The easiest way to enjoy the benefits of preferred stock is through the purchase of an exchange-traded fund. The Invesco Preferred ETF has risen 12% year to date. That increase is its largest one-year gain since the fund’s launch in 2008. Although this return is lower than the 19% gain in the S&P 500, it has far surpassed returns on investment-grade bonds. A good comparison measure is the iShares Core U.S. Aggregate Bond ETF, which has increased 6.3% in 2019.

It should be noted, however, that even though preferred shareholders enjoy priority over common stockholders, preferred issues are subordinate to a company’s bondholders, which could include various levels of bondholder priority status such as subordinated debentures, and other collateralized debt instruments. All of these obligations would need to be satisfied before preferred shareholders could participate in any liquidation proceeds.

However, a few caveats apply. The fact that preferred stock has priority over common in the event of a dissolution means precious little if there are insufficient assets to payout preferred over common shareholders in the hierarchy of priority creditors in liquidation.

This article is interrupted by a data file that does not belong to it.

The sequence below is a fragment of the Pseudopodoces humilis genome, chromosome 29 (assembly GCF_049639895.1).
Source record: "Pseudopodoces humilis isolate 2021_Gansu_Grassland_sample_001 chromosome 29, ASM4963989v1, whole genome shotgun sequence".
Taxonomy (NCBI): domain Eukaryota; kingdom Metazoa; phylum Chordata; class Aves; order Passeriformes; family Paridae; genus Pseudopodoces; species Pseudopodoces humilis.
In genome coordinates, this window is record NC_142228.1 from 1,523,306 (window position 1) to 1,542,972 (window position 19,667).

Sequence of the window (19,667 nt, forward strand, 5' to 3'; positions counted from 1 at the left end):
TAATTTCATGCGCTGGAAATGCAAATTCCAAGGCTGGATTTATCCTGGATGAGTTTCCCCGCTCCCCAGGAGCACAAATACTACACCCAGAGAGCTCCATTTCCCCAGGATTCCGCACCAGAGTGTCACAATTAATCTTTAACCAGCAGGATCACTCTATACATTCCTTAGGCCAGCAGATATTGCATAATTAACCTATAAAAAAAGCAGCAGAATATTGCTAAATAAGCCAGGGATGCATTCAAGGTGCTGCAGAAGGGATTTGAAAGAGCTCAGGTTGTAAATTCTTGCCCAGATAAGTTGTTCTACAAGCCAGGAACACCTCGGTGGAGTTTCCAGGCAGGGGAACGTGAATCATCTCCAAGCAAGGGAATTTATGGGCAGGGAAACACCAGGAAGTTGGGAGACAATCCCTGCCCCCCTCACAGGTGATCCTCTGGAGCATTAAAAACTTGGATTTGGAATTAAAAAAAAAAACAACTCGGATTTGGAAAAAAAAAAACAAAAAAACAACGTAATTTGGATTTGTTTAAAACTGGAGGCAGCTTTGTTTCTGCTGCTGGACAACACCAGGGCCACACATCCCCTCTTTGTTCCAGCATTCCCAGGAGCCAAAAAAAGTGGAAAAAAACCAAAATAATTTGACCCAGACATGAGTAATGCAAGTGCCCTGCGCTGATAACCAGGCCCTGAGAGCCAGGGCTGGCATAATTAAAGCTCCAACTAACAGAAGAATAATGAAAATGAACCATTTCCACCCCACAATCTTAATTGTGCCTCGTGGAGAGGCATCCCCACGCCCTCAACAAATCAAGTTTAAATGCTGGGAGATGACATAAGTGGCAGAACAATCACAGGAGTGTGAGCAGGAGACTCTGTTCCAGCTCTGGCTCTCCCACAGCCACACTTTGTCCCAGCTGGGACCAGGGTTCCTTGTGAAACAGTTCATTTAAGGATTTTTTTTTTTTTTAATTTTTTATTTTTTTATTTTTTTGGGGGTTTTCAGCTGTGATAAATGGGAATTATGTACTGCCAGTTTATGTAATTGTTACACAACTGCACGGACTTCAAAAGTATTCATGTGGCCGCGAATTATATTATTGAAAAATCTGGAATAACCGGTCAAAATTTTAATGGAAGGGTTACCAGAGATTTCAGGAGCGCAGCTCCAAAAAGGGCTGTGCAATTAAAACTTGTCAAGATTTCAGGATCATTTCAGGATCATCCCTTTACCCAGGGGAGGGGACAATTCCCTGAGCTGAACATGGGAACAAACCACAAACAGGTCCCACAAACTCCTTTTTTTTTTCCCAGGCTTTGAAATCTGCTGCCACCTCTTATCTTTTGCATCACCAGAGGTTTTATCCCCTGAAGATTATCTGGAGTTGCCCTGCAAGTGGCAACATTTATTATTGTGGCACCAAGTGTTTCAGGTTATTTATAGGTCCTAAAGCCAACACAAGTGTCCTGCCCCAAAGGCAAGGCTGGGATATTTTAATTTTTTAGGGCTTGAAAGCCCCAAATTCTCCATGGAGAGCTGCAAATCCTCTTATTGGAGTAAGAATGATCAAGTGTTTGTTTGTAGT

Thus, even though preferred may be viewed by investors starved for yield as offering the safety of a bond, this priority payment guaranty means little if the company has high debt or dismal earnings. This principle of fixed-income risk is eloquently stated by Graham & Dodd in “Security Analysis,” when they warned:

“No special investment quality attaches to guaranteed issues as such. Inexperienced investors may imagine the word ‘guaranteed’ carries a positive assurance of safety; but, needless to say, the value of any guaranty depends strictly upon the financial condition of the guarantor. If the guarantor has nothing, the guaranty is worthless.”

An additional risk of owning a preferred ETF is that the preferred market is eclipsed by the broader stock market. Given the fact they are thinly traded, preferred ETFs can be susceptible to volatility, regardless of the stability of its constituent holdings.

During the later months of 2018, fears of an economic downturn, increased trade tensions with China and the prospect of higher interest rates jolted markets. The Invesco Preferred ETF was among those affected, dropping 5.9% — its biggest quarterly decline in two years.

There has been no indication from the Federal Reserve that interest rates will be increased anytime soon. Given this reality, those seeking the highest return commensurate with relative safety would do well to explore the benefits of preferred stock.

This article originally appeared on gurufocus, the value investing site

About the author:

John Kinsellagh is a freelance writer, former financial adviser and attorney specializing in civil litigation and securities law. He completed the Boston Security Analysts Society course on investment analysis and portfolio management.

He has served as an arbitrator for FINRA for over 25 years resolving disputes within the financial services industry. He writes primarily on financial markets, legal and regulatory issues that impact the investment community, and personal finance.